Ki te tangi a te manu nei
to the cry of the bird
A te Mātūī
“Tūī, tūī, tuituia”
Calling, “Tūī, tūī, tuituia”
Tuia i runga
That it be woven above
Tuia i raro
as it is below
Tuia i waho
Tuia i roto
as it is within
Tuia i te here tāngata
Interwoven with the threads of humanity
Ka rongo te pō
Felt in innocence
Ka rongo te ao
And in consciousness
Tuia i te muka tāngata
Intertwined with the threads of humankind
Meet the team
Delivering a national commemorative programme of the scale of Tuia 250 takes dedicated organisation. Meet the team that brought you Tuia 250 , and you can also meet the vessels that made up the Tuia 250 Voyage flotilla.
Meet the Minister responsible for Tuia – Encounters 250
Prime Minister Jacinda Ardern has given ministerial responsibility for Tuia – Encounters 250 to Minister for Māori Crown Relations: Te Arawhiti Kelvin Davis. The first thing Minister Davis did in this role was to visit and engage with hapū and iwi hosting the voyaging crew and community events at the landing sites of the Tuia 250 Voyage.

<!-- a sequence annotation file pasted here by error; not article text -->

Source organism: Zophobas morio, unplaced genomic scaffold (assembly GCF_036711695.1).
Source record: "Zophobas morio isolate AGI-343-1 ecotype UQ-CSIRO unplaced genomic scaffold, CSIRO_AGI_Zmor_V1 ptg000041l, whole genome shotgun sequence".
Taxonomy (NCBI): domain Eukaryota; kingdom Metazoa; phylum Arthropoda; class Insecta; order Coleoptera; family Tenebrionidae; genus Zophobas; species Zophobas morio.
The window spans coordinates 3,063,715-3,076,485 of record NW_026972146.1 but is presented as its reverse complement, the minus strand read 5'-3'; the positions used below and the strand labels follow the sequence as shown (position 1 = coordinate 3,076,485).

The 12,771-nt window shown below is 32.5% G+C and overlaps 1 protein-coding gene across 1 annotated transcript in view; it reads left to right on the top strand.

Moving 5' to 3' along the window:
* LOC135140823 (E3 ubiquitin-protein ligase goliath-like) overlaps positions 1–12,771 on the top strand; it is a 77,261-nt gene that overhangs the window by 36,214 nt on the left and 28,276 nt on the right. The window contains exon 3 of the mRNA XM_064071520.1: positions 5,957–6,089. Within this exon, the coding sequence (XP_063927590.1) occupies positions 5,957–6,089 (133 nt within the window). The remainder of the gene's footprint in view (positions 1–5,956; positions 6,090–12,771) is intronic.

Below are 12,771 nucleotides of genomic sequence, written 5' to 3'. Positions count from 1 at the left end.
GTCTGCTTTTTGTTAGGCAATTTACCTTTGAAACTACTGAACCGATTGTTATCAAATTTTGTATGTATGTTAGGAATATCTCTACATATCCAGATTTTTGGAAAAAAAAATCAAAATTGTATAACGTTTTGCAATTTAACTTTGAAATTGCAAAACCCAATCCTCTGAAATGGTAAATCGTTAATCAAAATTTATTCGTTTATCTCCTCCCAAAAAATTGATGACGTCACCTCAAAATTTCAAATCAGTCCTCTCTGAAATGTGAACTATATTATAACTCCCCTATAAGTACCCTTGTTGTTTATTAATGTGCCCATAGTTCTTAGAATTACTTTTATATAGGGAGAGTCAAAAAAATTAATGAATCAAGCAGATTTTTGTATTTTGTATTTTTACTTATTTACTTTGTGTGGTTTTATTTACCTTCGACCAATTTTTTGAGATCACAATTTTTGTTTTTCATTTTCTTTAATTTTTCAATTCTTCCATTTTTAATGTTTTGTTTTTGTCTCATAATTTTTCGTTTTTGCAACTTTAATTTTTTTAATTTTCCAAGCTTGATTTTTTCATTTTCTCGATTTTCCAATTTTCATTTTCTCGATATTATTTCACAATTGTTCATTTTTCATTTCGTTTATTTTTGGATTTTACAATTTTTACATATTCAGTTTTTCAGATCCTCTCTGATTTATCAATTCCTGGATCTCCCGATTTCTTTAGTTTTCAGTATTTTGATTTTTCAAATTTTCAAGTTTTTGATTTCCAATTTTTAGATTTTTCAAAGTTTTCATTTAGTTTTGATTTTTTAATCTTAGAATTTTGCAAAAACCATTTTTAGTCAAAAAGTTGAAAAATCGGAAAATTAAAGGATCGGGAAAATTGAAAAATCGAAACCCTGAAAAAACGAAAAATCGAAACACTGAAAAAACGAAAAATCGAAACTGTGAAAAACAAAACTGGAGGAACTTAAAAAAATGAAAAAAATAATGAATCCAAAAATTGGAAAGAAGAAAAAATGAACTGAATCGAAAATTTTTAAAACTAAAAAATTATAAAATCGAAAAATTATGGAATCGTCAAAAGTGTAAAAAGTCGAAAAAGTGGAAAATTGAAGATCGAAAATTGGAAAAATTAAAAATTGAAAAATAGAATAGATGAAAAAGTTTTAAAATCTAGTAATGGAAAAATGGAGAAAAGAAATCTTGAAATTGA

In an opinion piece published by Stuff called ‘Tuia 250: Celebration or commemoration for anniversary of Captain Cook’s arrival’, he shared these views.
“I wanted to hear directly from communities, to understand their aspirations for the commemorations, to discuss how we can honour the legacy of our tupuna. As you travel the country hearing stories like these recounted, that rich history is eye-opening – and I want Māori to have the chance to tell the rest of New Zealand their story.”